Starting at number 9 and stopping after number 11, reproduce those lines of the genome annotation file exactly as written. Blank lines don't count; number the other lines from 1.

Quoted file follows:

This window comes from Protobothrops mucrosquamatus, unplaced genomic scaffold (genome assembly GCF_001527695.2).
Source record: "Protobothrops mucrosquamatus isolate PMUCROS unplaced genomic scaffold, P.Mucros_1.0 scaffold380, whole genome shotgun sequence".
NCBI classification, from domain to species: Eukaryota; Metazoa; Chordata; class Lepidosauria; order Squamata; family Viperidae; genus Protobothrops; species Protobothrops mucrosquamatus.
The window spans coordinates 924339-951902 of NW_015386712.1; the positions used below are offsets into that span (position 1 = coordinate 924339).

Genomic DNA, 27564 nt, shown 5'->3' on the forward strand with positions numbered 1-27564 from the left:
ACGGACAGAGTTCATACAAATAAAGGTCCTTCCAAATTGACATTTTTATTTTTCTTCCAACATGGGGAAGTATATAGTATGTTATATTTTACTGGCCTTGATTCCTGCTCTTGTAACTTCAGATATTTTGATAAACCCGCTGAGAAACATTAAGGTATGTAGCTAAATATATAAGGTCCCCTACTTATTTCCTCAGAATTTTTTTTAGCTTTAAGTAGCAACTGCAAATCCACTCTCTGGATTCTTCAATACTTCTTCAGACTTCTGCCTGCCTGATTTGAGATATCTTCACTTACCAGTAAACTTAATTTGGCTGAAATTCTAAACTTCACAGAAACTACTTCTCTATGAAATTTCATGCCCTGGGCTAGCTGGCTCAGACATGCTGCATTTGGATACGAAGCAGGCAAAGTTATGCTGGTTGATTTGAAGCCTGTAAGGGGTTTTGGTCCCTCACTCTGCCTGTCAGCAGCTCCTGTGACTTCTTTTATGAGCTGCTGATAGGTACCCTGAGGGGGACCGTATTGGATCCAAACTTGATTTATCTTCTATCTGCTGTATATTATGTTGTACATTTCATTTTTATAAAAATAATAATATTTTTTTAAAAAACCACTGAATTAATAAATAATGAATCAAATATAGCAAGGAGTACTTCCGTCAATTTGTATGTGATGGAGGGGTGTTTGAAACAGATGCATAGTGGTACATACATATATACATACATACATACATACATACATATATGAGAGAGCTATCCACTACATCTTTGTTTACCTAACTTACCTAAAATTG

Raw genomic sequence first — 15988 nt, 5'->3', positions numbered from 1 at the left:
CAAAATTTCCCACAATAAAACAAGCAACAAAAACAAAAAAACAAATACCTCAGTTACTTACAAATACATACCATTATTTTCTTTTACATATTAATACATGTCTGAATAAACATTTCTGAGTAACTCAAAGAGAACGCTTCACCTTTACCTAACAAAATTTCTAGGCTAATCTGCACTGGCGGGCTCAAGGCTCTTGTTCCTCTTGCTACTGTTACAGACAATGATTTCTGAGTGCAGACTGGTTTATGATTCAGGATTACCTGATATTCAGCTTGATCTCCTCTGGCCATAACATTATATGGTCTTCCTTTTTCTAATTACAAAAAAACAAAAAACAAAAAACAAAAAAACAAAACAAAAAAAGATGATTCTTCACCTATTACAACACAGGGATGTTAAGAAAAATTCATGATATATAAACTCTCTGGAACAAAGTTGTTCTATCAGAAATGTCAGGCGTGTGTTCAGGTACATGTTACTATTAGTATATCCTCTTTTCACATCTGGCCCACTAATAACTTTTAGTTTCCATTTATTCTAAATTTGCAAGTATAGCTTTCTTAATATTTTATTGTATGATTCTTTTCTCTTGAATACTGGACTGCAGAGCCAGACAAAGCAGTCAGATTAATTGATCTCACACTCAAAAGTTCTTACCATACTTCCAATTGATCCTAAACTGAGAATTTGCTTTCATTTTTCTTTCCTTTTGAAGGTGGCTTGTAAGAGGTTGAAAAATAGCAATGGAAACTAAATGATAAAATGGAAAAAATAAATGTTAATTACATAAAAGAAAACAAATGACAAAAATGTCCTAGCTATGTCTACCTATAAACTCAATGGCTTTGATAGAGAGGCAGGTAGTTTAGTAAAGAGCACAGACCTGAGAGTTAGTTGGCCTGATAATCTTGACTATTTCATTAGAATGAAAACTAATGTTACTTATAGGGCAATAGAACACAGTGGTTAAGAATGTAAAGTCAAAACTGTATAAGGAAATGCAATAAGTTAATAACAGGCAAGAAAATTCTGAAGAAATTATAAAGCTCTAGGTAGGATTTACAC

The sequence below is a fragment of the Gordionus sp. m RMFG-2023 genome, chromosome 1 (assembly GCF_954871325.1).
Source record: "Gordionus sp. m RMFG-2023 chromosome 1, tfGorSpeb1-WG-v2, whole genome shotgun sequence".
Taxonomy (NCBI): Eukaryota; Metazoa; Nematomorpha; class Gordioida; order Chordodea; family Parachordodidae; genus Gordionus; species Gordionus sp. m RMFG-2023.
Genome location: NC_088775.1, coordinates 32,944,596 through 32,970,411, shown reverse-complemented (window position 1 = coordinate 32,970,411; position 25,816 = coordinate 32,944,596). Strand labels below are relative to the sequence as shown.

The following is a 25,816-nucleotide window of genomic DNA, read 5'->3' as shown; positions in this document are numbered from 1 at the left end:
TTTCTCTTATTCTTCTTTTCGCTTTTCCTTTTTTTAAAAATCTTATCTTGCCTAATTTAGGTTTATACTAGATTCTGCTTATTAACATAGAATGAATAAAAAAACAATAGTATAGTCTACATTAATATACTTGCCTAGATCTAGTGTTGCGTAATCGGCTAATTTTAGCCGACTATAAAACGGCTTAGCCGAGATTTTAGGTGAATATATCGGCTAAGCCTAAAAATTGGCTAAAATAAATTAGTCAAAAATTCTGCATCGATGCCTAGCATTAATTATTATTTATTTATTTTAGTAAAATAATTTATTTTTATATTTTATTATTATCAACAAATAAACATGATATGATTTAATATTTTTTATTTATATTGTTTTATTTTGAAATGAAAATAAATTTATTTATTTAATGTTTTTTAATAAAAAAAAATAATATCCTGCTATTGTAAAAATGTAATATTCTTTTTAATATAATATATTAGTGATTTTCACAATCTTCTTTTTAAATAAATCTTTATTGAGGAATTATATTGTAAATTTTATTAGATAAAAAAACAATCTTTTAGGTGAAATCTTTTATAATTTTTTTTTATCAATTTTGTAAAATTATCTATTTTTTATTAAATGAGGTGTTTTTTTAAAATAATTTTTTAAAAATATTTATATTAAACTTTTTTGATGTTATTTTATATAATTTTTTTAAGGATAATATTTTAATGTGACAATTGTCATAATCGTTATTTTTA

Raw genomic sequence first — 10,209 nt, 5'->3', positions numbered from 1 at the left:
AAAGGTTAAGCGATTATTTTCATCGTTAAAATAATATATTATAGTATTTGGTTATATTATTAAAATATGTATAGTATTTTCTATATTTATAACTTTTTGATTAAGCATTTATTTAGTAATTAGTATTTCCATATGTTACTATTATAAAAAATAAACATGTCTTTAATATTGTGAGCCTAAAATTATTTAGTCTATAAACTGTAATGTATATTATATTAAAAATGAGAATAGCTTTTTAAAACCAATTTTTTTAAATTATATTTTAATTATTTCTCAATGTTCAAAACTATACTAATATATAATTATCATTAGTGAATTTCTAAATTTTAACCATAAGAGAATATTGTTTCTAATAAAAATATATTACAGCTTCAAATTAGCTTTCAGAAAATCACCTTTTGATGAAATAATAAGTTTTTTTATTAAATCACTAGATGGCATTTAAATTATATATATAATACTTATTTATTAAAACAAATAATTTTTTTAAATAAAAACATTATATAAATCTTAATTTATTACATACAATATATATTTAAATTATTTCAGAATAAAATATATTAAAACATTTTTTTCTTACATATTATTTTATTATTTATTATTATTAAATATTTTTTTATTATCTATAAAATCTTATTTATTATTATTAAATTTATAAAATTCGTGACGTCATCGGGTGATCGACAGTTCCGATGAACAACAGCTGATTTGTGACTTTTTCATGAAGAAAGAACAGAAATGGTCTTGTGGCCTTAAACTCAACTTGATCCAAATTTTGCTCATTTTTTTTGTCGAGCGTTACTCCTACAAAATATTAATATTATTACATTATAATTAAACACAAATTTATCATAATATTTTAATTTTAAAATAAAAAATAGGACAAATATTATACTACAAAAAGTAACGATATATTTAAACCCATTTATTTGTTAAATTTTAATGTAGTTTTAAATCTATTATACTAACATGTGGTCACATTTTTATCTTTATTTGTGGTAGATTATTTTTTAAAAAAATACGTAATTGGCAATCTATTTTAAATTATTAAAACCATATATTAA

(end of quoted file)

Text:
The sequence below is a fragment of the Gordionus sp. m RMFG-2023 genome, chromosome 1 (assembly GCF_954871325.1).
Source record: "Gordionus sp. m RMFG-2023 chromosome 1, tfGorSpeb1-WG-v2, whole genome shotgun sequence".
Taxonomy (NCBI): Eukaryota; Metazoa; Nematomorpha; class Gordioida; order Chordodea; family Parachordodidae; genus Gordionus; species Gordionus sp. m RMFG-2023.